Poetry and form

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Nature of Poetry

Poetry can be differentiated most of the time from prose, which is language meant to convey meaning in a more expansive and less condensed way, frequently using more complete logical or narrative structures than poetry does. This does not necessarily imply that poetry is illogical, but rather that poetry is often created from the need to escape the logical, as well as expressing feelings and other expressions in a tight, condensed manner. English Romantic poet John Keats termed this escape from logic Negative Capability. A further complication is that prose poetry combines the characteristics of poetry with the superficial appearance of prose, such as in Robert Frost’s poem, “Home Burial.” Other forms include narrative poetry and dramatic poetry, both of which are used to tell stories and so resemble novels and plays. However, both these forms of poetry use the specific features of verse composition to make these stories more memorable or to enhance them in some way.

What is generally accepted as “great” poetry is debatable in many cases. “Great” poetry usually follows the characteristics listed above, but it is also set apart by its complexity and sophistication. “Great” poetry generally captures images vividly and in an original, refreshing way, while weaving together an intricate combination of elements like theme tension, complex emotion, and profound reflective thought. For examples of what is considered “great” poetry, visit the Pulitzer prize and Nobel prize sections for poetry.

 

 

 

Poetry and form

Compared with prose, poetry depends less on the linguistic units of sentences and paragraphs, and more on units of organisation that are purely poetic. The typical structural elements are the line, couplet, strophe, stanza, and verse paragraph.

Lines may be self-contained units of sense, as in the well-known lines from William Shakespeare’s Hamlet:

To be, or not to be: that is the question.

Alternatively a line may end in mid-phrase or sentence:

Whether ’tis nobler in the mind to suffer

this linguistic unit is completed in the next line,

The slings and arrows of outrageous fortune.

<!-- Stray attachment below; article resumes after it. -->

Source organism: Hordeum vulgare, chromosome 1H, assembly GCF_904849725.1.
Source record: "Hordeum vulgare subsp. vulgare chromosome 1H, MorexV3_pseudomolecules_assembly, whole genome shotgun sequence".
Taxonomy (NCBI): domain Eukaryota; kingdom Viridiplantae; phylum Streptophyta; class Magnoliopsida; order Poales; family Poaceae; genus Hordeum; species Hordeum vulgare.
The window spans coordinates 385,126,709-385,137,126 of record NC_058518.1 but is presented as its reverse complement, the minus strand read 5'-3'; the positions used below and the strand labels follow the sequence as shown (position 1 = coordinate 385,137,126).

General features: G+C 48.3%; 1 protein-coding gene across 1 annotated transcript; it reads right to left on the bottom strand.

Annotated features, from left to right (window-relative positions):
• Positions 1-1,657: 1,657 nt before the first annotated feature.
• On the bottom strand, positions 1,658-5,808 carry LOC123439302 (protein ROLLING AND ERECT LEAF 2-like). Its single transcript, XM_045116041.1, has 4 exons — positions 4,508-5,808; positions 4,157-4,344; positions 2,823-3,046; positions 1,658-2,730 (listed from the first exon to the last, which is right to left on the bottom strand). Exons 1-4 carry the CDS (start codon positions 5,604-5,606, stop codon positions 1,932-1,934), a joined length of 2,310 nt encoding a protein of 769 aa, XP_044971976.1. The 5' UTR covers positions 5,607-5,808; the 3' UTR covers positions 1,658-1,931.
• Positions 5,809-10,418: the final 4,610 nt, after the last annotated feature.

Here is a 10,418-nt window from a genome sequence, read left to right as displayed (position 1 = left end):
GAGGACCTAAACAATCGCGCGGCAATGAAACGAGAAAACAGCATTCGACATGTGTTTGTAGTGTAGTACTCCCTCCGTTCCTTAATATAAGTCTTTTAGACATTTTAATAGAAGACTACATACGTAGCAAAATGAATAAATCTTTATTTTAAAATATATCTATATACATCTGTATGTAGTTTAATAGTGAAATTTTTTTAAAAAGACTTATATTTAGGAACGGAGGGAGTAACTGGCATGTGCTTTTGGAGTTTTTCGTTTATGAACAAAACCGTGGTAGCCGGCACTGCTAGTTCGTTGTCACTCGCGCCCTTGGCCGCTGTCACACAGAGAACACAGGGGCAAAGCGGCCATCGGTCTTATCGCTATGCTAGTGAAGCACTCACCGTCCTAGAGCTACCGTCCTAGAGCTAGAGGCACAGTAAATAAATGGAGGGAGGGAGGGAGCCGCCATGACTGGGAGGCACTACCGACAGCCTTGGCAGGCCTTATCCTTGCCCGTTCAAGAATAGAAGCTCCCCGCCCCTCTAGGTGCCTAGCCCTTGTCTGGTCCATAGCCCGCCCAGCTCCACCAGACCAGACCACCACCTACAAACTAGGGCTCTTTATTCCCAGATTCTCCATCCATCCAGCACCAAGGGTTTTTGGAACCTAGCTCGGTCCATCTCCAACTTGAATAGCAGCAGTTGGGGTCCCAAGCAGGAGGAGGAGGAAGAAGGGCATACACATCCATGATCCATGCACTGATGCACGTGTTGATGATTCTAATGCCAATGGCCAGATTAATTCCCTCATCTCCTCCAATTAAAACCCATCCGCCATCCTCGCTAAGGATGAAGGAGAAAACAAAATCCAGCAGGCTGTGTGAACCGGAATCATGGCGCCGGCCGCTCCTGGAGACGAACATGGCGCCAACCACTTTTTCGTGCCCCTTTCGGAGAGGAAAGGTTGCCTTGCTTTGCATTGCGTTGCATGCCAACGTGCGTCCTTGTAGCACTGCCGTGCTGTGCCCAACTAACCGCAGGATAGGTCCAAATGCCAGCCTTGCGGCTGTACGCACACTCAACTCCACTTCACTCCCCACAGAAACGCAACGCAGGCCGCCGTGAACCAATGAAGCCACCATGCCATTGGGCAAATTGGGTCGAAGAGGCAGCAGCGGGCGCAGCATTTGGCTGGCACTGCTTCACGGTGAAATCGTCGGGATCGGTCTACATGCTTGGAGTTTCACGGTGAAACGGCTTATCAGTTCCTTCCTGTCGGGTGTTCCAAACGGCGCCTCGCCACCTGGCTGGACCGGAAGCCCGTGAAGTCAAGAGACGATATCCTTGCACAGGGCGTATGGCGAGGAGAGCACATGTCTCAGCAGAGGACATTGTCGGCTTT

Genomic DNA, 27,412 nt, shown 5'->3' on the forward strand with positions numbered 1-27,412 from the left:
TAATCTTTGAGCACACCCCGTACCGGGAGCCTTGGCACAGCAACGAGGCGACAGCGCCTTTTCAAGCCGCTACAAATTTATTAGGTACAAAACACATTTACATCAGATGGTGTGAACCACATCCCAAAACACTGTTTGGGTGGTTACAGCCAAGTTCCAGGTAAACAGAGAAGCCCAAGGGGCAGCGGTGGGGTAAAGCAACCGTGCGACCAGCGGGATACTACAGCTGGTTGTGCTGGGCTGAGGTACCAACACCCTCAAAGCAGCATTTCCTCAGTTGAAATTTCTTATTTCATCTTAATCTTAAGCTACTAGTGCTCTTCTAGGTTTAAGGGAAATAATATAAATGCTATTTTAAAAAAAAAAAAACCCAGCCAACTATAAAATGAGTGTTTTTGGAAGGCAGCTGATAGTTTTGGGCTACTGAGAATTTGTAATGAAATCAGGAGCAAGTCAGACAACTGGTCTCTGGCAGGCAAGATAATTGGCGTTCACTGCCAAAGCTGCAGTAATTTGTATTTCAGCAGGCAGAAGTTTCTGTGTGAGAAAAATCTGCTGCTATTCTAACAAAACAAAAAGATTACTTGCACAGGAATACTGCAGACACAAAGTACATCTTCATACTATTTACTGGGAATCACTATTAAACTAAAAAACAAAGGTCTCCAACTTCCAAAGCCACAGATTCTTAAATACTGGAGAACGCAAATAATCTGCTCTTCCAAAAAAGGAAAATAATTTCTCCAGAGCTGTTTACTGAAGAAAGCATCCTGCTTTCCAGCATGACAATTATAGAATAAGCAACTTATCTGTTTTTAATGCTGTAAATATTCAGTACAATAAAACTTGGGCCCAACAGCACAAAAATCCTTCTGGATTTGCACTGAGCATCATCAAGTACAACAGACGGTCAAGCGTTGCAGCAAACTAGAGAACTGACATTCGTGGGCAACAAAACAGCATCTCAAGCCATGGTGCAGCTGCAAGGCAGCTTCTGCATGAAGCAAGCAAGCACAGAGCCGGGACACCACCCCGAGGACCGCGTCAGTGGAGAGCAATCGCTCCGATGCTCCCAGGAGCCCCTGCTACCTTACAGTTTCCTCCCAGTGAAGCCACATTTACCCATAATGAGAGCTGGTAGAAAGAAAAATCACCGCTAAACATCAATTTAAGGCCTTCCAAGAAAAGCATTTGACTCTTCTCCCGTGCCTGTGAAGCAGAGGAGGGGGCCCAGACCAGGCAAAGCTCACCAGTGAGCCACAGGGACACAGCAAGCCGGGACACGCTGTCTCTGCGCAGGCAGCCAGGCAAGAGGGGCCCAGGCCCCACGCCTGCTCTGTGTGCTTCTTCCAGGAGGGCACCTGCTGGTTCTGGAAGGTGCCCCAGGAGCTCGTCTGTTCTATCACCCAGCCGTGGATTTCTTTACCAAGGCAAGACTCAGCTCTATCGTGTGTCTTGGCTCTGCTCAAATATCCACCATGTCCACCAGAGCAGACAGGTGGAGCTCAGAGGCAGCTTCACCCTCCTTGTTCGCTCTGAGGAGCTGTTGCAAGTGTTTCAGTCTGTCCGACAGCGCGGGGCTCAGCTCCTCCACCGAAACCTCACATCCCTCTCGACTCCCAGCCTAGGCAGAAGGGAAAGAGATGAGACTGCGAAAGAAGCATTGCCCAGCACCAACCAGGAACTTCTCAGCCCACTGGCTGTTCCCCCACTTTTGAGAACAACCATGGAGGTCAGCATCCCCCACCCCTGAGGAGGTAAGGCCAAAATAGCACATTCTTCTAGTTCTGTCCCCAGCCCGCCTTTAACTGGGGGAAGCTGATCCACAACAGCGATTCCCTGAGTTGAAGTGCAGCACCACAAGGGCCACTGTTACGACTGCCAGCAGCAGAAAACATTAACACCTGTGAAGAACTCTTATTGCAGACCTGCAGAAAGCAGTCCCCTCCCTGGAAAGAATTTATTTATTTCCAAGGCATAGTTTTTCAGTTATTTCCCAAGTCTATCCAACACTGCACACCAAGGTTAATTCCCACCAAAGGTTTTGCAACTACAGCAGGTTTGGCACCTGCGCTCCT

This technique is called enjambment, and is used to create a sense of expectation in the reader and/or to add a dynamic to the movement of the verse.In many instances, the effectiveness of a poem derives from the tension between the use of linguistic and formal units. With the advent of printing, poets gained greater control over the visual presentation of their work. As a result, the use of these formal elements, and of the white space they help create, became an important part of the poet’s toolbox. Modernist poetry tends to take this to an extreme, with the placement of individual lines or groups of lines on the page forming an integral part of the poem’s composition. In its most extreme form, this leads to the writing of concrete poetry.

” Poetry and form

Compared with prose, poetry depends less on the linguistic units of sentences and paragraphs, and more on units of organisation that are purely poetic. The typical structural elements are the line, couplet, strophe, stanza, and verse paragraph.

Lines may be self-contained units of sense, as in the well-known lines from William Shakespeare’s Hamlet:

To be, or not to be: that is the question.

Alternatively a line may end in mid-phrase or sentence:

Whether ’tis nobler in the mind to suffer

this linguistic unit is completed in the next line,

The slings and arrows of outrageous fortune.

This technique is called enjambment, and is used to create a sense of expectation in the reader and/or to add a dynamic to the movement of the verse.

In many instances, the effectiveness of a poem derives from the tension between the use of linguistic and formal units. With the advent of printing, poets gained greater control over the visual presentation of their work. As a result, the use of these formal elements, and of the white space they help create, became an important part of the poet’s toolbox. Modernist poetry tends to take this to an extreme, with the placement of individual lines or groups of lines on the page forming an integral part of the poem’s composition. In its most extreme form, this leads to the writing of concrete poetry”

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About Katherine

I like poetry and history
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